The best and worst Thanksgiving - ever
When the power died, things got interesting
It was the best of Thanksgivings; it was the worst of Thanksgivings. It was two years ago.
A couple of months before, my family had realized that we all were dreading Thanksgiving a bit. Our family is very close but very small. I’m an only child, as is my mother. With little extended family, the faces around our Thanksgiving table were usually the same as those at Sunday dinners. My marriage and three children had expanded the group, and we’d been extraordinarily lucky to have had our family intact for so many years. I was in my midforties before we lost anyone. Inevitably, though, my grandfather died, followed a few short years later by my father.
Then, two years ago, we lost my grandmother. Nana was the heart of our family and the soul of our celebrations. Even though we’d moved most holiday celebrations to our house years before, Thanksgiving was always at Nana’s. The last few years, as Nana succumbed to the afflictions of old age, my mom, with my help, had prepared the food, then transported everything next door, to Nana’s. Nana could still set the table with her beloved antique china and make an arrangement of the orange/blue birds of paradise that grew, along with her orchids, in her greenhouse. Thanksgiving belonged to Nana.
Now she was gone. Even though we had a new family member — daughter Anne’s fiancé, Ben — the approaching Thanksgiving seemed bleak. Clearly some sort of action was needed.
Our solution was to throw our doors open. We invited friends of ours, friends of our children, and even a few people we didn’t know well but whose families lived far away. Suddenly we had a guest list of 18 adults and a gaggle of little boys. (For some reason all of our friends’ small children are boys. The same gaggle would show up a year later as leaf boys — as opposed to flower girls — at Anne and Ben’s wedding.)
It started snowing heavily on Wednesday morning. Looking out the window, I realized that the last time there’d been so much snow on the day before Thanksgiving was 28 years ago, the day Anne was born — but that’s another story.
By 1 p.m., the snow was coming down even faster. Our younger daughter, Ashley, home after her first year at university in New Zealand, was sitting by the crackling fire in the family room with a high-school friend. I was listening to their chatter as I tearfully chopped onions for stuffing. Suddenly the power went out. “Just great!” I thought disgustedly. “I do not have time for this!” Most power outages last just a few minutes, but, half-an-hour later, the electricity was still out.
I suggested that Ashley’s friend get home and continued prepping as best I could. This was complicated by two things: First, we have a well, so during a power outage not only is there no electricity, there’s also no running water. Second, our kitchen has no windows. Without electricity it’s quite dark, even though it opens onto the family room, which has large windows on three sides. The good news was that my commercial stove, with its six burners, two ovens, griddle, and nine pilot lights, not only was functional but also provided a heat source. Also, the freezing temperatures meant that nothing would spoil: We could always put food in the MRU (mobile refrigeration unit, a.k.a. the car)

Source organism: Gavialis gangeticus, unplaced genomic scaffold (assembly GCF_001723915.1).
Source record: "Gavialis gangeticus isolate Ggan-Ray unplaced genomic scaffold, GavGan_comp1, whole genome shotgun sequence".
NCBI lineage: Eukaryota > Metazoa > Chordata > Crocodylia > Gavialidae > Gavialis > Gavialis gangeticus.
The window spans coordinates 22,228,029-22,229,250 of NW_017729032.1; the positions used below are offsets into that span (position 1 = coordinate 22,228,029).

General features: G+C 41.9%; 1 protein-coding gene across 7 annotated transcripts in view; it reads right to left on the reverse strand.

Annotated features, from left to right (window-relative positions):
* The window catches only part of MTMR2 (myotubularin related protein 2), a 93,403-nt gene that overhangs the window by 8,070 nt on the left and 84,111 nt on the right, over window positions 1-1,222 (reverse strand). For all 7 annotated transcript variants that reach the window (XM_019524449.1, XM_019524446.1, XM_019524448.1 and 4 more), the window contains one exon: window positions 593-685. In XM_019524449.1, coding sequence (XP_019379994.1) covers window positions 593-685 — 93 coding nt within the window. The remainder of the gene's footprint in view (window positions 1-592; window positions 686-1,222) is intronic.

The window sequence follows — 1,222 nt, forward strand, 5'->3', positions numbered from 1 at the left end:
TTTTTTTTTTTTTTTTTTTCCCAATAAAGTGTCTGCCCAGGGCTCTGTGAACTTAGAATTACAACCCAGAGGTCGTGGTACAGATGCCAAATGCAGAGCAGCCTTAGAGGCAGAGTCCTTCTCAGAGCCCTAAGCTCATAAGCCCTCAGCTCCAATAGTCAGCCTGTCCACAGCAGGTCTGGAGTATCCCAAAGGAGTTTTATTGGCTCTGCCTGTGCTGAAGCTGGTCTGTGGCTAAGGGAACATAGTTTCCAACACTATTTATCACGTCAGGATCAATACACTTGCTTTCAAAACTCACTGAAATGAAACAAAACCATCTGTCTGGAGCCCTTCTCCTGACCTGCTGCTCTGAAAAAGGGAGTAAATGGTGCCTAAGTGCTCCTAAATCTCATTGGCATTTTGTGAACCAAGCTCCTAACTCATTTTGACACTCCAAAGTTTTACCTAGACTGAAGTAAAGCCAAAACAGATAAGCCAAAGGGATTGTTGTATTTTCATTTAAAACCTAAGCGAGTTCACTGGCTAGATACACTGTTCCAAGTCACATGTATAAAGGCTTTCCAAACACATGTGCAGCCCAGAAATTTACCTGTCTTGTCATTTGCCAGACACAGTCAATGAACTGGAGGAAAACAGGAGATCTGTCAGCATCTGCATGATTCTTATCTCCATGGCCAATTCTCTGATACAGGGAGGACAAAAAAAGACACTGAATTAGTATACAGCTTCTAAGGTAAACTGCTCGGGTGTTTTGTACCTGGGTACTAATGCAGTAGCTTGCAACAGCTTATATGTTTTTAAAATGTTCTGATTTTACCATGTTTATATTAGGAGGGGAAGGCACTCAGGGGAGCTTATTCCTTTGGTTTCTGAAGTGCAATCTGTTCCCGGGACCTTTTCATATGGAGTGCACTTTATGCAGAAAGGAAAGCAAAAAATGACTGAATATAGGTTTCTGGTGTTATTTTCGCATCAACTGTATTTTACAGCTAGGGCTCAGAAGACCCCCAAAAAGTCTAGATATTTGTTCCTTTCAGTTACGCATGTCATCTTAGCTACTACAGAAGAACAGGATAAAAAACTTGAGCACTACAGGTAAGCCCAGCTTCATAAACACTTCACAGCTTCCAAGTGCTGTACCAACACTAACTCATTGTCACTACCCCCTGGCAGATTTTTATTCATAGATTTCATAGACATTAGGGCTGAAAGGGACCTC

As darkness fell, we were still without power. My husband, Peter, came home, miserably cold and soaked from toes to knees after digging out his and his staff’s cars, one of which wouldn’t start. We filled huge stockpots with snow, melting it to flush toilets, and lit dozens of candles everywhere.
We went to bed early but kept waking up to check whether the electricity had returned. The snow stopped during the night, and the absolute quiet was eerie.
When dawn broke, I lay buried under the covers, wondering whether I should get up. That wasn’t my only dilemma: At what point should we cancel dinner? The power could come back on at any second, and I’d done a lot of prepwork, so maybe we could pull it off. I got up and got the turkey in the oven.
As the morning wore on, still with no power, it seemed as if a clock was ticking in my head. I hated to let people down, but, aside from the kitchen and family room the house was freezing, and the lack of water was prohibitive.
At 10 a.m. Peter left to pick up our son, Robb, at the airport. They walked in at 11:15 a.m. A minute later, after more than 22 hours, the electricity came on.
We cheered — and then our jaws dropped in horror. The kitchen was a disaster zone. Every sink was piled high. Melted wax had dripped onto counters and the floor, where it had gotten ground in with the mud we’d tracked in bringing snow to melt.
Everyone sprang into action. Poor Robb, who’d just started working in New York and would only be home for 48 hours, quickly dumped his suitcase and started doing dishes. Anne called our guests and told them that dinner would be at 4 p.m. instead of 2 p.m. (We actually ate at 6 p.m.)
Incredibly, everything came together. We got the house reasonably cleaned up, and if it wasn’t quite as spit-and-polish as I’d have liked, no one seemed to care. It was noisy, there was lots of laughter, and the little boys seemed to be in constant motion.
I have to admit that I barely tasted the food, and I was exhausted for days afterward. It was worth it, though: All of the work, uncertainty, and frantic last-minute rush — and our wonderful friends — had come together for a Thanksgiving we’ll always remember.
Nana would have been pleased.
Send questions and comments to Julianne Glatz at firstname.lastname@example.org.